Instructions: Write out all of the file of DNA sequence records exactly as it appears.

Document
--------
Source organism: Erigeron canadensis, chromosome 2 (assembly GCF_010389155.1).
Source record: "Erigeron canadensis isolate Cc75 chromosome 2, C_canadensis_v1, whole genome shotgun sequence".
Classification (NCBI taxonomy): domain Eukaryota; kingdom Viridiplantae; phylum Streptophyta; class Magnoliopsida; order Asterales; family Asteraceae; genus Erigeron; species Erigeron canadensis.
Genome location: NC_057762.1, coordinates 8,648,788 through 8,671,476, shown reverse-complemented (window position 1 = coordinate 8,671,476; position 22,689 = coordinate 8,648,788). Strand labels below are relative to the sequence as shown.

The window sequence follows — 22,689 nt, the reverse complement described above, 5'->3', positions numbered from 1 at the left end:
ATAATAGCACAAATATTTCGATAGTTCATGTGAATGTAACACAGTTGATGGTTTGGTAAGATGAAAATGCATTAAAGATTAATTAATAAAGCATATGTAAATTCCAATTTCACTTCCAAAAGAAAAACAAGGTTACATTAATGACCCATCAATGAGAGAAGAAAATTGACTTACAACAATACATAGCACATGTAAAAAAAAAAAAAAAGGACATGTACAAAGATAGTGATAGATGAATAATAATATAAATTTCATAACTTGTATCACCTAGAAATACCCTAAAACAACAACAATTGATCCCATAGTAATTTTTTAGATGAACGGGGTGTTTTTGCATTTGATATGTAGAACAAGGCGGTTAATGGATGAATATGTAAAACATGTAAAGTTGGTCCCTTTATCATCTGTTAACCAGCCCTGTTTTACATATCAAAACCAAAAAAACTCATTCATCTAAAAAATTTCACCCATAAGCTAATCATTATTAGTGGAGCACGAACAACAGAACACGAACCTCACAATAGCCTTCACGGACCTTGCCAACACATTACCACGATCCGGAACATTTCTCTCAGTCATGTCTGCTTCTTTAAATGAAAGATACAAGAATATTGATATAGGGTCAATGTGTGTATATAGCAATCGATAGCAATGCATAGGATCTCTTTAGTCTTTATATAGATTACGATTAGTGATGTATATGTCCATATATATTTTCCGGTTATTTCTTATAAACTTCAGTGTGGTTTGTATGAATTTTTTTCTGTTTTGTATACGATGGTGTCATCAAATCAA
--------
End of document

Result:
Source organism: Erigeron canadensis, chromosome 2 (assembly GCF_010389155.1).
Source record: "Erigeron canadensis isolate Cc75 chromosome 2, C_canadensis_v1, whole genome shotgun sequence".
Classification (NCBI taxonomy): domain Eukaryota; kingdom Viridiplantae; phylum Streptophyta; class Magnoliopsida; order Asterales; family Asteraceae; genus Erigeron; species Erigeron canadensis.
Genome location: NC_057762.1, coordinates 8,648,788 through 8,671,476, shown reverse-complemented (window position 1 = coordinate 8,671,476; position 22,689 = coordinate 8,648,788). Strand labels below are relative to the sequence as shown.

The window sequence follows — 22,689 nt, the reverse complement described above, 5'->3', positions numbered from 1 at the left end:
ATAATAGCACAAATATTTCGATAGTTCATGTGAATGTAACACAGTTGATGGTTTGGTAAGATGAAAATGCATTAAAGATTAATTAATAAAGCATATGTAAATTCCAATTTCACTTCCAAAAGAAAAACAAGGTTACATTAATGACCCATCAATGAGAGAAGAAAATTGACTTACAACAATACATAGCACATGTAAAAAAAAAAAAAAAGGACATGTACAAAGATAGTGATAGATGAATAATAATATAAATTTCATAACTTGTATCACCTAGAAATACCCTAAAACAACAACAATTGATCCCATAGTAATTTTTTAGATGAACGGGGTGTTTTTGCATTTGATATGTAGAACAAGGCGGTTAATGGATGAATATGTAAAACATGTAAAGTTGGTCCCTTTATCATCTGTTAACCAGCCCTGTTTTACATATCAAAACCAAAAAAACTCATTCATCTAAAAAATTTCACCCATAAGCTAATCATTATTAGTGGAGCACGAACAACAGAACACGAACCTCACAATAGCCTTCACGGACCTTGCCAACACATTACCACGATCCGGAACATTTCTCTCAGTCATGTCTGCTTCTTTAAATGAAAGATACAAGAATATTGATATAGGGTCAATGTGTGTATATAGCAATCGATAGCAATGCATAGGATCTCTTTAGTCTTTATATAGATTACGATTAGTGATGTATATGTCCATATATATTTTCCGGTTATTTCTTATAAACTTCAGTGTGGTTTGTATGAATTTTTTTCTGTTTTGTATACGATGGTGTCATCAAATCAA